In the pickup truck world, one thing is certain: there’s the Ford F-150, standing head and shoulders above the rest in sales, marketing, and good old American heritage, and then there’s every other truck on the market. That’s the rule. Now let me introduce you to the diesel-chugging, earth-moving, miniature American flag-waving exception: the new Nissan Titan XD.
(Full disclosure: Nissan wanted me to drive a Nissan Titan XD so badly that I had to wrestle the keys away from Chris Chin, Editor-in-Chief of egmcartech, during a weekend road trip to pick up a car from upstate Pennsylvania. A full tank of fuel was provided by Nissan.)
Being in possession of a pickup truck is weird. The mere mention of one prompts every acquaintance in the Tri-State area to ask you to help them with hauling around DJ equipment for their step-cousin’s bar mitzvah or carry away the spoils of their yet-unclaimed IKEA shopping spree. It’s a magnet for moochers.
That’s why every pickup truck owner, before thinking about tow ratings, locking hubs, or rolling coal, needs to think of a plan of what the truck will be used for—not only to give the long-ass, hard-to-park piece of pig iron a purpose, but so you’ll have something to tell your brother in law when he asks you to help him move.
In my case, that wasn’t an issue. I had a plan and the keys to a brand new, $62,000 Nissan Titan XD. I was to drive from New Jersey to just outside of Pittsburgh, PA, with the hopes of towing back an old Mercedes S-Class that did not belong to me, along with another automotive journalist.
The Titan, unlike its namesake, was not an imposing truck in appearance and looks smaller in the flesh than its 151-inch, crew cab wheelbase would suggest. Perhaps it was because of the almost-outlandish Forged Copper color (I called it Luxury Blurple) fitted to the press version I had, or perhaps it was the fact that the design lines were half as aggressive as your average inner city bus.
In any case, it’s bound to offend no one, and although that might be a detractor for the average Ferrari buyer that needs a steady flow of Instagram followers to feel whole, it’s right at home with a truck that’s designed to do nothing but work.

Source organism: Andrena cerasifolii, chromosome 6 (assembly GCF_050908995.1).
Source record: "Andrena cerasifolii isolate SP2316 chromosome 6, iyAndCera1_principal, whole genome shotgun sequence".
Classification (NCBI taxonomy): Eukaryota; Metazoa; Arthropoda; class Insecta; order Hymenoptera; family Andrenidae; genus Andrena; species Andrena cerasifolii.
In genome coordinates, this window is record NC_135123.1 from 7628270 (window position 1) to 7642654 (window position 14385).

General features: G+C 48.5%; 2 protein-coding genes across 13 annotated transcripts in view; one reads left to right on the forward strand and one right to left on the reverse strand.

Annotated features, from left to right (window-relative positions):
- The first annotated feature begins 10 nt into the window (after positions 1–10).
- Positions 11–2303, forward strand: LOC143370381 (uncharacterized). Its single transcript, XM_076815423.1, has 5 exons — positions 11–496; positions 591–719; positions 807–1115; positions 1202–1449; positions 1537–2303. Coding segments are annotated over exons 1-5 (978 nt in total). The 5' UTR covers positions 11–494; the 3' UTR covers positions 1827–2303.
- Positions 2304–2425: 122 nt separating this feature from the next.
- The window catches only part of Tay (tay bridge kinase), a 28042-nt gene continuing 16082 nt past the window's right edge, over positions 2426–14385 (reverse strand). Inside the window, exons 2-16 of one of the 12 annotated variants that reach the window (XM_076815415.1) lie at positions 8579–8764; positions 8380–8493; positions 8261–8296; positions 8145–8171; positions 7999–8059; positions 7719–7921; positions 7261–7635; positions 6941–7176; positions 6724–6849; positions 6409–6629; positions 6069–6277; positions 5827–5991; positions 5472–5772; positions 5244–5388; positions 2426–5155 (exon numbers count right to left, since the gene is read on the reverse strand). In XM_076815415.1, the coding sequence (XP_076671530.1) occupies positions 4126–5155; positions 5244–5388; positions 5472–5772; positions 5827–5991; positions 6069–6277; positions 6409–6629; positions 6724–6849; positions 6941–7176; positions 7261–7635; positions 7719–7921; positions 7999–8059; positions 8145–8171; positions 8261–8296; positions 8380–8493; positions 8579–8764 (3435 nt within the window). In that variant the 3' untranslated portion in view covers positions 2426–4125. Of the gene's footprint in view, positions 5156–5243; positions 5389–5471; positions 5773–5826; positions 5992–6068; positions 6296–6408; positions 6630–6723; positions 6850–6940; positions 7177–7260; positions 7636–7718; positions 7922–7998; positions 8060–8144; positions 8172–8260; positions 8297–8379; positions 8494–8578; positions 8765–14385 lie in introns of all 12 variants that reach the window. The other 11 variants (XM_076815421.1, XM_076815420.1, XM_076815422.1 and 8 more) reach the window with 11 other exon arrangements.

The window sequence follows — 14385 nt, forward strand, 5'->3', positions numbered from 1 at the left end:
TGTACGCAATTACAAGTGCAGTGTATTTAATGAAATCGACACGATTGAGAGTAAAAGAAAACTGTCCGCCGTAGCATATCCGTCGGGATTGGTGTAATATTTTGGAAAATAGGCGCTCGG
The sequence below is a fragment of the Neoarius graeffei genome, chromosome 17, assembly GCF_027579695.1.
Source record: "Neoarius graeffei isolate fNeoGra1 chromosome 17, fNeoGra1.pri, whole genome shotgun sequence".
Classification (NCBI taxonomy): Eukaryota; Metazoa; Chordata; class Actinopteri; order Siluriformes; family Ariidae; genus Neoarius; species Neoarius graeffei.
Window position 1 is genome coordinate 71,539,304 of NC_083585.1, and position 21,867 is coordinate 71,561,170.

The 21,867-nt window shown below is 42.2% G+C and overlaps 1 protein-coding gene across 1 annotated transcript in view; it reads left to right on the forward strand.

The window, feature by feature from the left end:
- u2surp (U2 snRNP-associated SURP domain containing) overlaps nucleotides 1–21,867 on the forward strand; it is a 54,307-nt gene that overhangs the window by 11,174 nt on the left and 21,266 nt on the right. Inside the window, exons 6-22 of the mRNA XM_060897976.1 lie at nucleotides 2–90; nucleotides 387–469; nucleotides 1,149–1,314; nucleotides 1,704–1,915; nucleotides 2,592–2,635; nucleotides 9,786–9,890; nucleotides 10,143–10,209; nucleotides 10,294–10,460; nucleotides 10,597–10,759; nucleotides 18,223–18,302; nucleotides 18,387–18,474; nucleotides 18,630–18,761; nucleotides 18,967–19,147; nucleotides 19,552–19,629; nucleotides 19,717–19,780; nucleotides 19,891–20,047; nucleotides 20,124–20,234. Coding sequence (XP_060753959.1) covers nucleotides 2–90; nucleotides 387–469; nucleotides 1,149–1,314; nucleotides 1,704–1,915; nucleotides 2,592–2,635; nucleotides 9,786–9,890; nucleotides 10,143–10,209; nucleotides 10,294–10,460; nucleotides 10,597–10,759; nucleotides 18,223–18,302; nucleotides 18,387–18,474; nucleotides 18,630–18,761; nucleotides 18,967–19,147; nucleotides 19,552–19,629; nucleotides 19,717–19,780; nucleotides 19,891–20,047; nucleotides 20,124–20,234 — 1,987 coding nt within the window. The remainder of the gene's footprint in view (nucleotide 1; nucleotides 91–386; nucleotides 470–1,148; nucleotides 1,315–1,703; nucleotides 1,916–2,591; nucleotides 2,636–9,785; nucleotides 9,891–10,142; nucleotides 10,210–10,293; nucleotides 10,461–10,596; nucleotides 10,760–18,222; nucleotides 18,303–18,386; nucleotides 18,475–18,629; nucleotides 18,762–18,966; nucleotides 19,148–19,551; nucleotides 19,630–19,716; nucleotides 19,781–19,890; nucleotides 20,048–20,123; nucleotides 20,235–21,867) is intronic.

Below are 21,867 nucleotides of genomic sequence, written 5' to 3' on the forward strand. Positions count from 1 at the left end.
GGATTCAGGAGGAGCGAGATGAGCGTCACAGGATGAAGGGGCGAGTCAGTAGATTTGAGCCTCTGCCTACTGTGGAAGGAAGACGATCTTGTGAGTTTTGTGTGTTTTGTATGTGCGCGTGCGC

The cabin features the same sort of premium plastics seen in every new car made within the last five years: a mix of fingerprint-prone gloss black on plastic, painted silver plastic, and a dusting of leather on everything within skin’s reach.
The cooled and heated two-tone perforated leather seats were just on the right side of luxurious, with a nice attention to detail in the stitching and color selection, and were the perfect combination of supportive and cushy, especially on the 12 hour combined round trip to and from my trek upstate.
The infotainment setup had enough responsiveness that it wasn’t cumbersome to use, nor was it as frustrating as a comparable system by BMW, Mercedes-Benz, or Lexus. It didn’t beat you over the head with features and allowed everything that you needed to be within arms’ reach, with a five minute learning curve.
On The Road
But let’s be frank, buying a truck not made by the Big Three for an amount that costs more than the average U.S. annual salary will likely have nothing to do with how it pumps out tunes and everything to do with how it pumps out torque, And holy hell does this truck ever deliver on that front.
The all-new Cummins 5.0-liter V8 turbodiesel engine situated in the bay of this truck makes a frightening amount of sense. Its 310 horsepower figure may not cover the Earth in a cloud of tire smoke, but it can move your ass and everything you own in a hurry, with its monumental 555 lb-ft of torque.
Couple that with an amazing AAM 9.84 inch rear axle with a 3.916 gear ratio and this truck has the capability to literally draw and quarter its competition - a commercial I would pay to see, if you’re listening, Nissan.
For demonstration purposes, a derelict and braindead 1975 Mercedes-Benz 450SEL was towed with an old U-Haul auto transporter for more than six hours.
For reference, the Merc’s curb weight was pushing 5,000 pounds because back in those days, it was apparently cheaper to make cars out of depleted uranium than steel. The ‘70s were weird.
The partially rusted and scratched to hell U-Haul car carrier weighed another 1100 pounds, and two rotund auto journalists in an already heavy truck made the gross weight of the tow package something that would prompt most people to fill out a police report in advance.